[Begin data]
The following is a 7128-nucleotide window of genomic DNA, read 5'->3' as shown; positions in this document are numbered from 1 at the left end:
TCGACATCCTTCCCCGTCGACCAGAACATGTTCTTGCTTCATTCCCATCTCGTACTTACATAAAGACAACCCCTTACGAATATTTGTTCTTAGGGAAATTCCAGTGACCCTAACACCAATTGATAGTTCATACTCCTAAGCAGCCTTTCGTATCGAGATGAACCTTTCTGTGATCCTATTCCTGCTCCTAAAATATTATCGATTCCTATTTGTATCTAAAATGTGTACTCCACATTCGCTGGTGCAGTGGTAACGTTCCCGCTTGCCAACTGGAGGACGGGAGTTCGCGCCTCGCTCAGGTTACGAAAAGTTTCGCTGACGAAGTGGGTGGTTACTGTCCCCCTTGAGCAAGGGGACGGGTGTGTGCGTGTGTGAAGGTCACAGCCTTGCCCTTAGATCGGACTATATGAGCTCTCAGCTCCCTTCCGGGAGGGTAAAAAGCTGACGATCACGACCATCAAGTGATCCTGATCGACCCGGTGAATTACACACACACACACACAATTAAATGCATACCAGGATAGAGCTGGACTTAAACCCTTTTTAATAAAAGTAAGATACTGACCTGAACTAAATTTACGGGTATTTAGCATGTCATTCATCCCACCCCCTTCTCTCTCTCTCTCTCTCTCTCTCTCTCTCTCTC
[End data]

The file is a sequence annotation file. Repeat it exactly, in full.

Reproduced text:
The following is a 7128-nucleotide window of genomic DNA, read 5'->3' as shown; positions in this document are numbered from 1 at the left end:
TCGACATCCTTCCCCGTCGACCAGAACATGTTCTTGCTTCATTCCCATCTCGTACTTACATAAAGACAACCCCTTACGAATATTTGTTCTTAGGGAAATTCCAGTGACCCTAACACCAATTGATAGTTCATACTCCTAAGCAGCCTTTCGTATCGAGATGAACCTTTCTGTGATCCTATTCCTGCTCCTAAAATATTATCGATTCCTATTTGTATCTAAAATGTGTACTCCACATTCGCTGGTGCAGTGGTAACGTTCCCGCTTGCCAACTGGAGGACGGGAGTTCGCGCCTCGCTCAGGTTACGAAAAGTTTCGCTGACGAAGTGGGTGGTTACTGTCCCCCTTGAGCAAGGGGACGGGTGTGTGCGTGTGTGAAGGTCACAGCCTTGCCCTTAGATCGGACTATATGAGCTCTCAGCTCCCTTCCGGGAGGGTAAAAAGCTGACGATCACGACCATCAAGTGATCCTGATCGACCCGGTGAATTACACACACACACACACAATTAAATGCATACCAGGATAGAGCTGGACTTAAACCCTTTTTAATAAAAGTAAGATACTGACCTGAACTAAATTTACGGGTATTTAGCATGTCATTCATCCCACCCCCTTCTCTCTCTCTCTCTCTCTCTCTCTCTCTCTCTC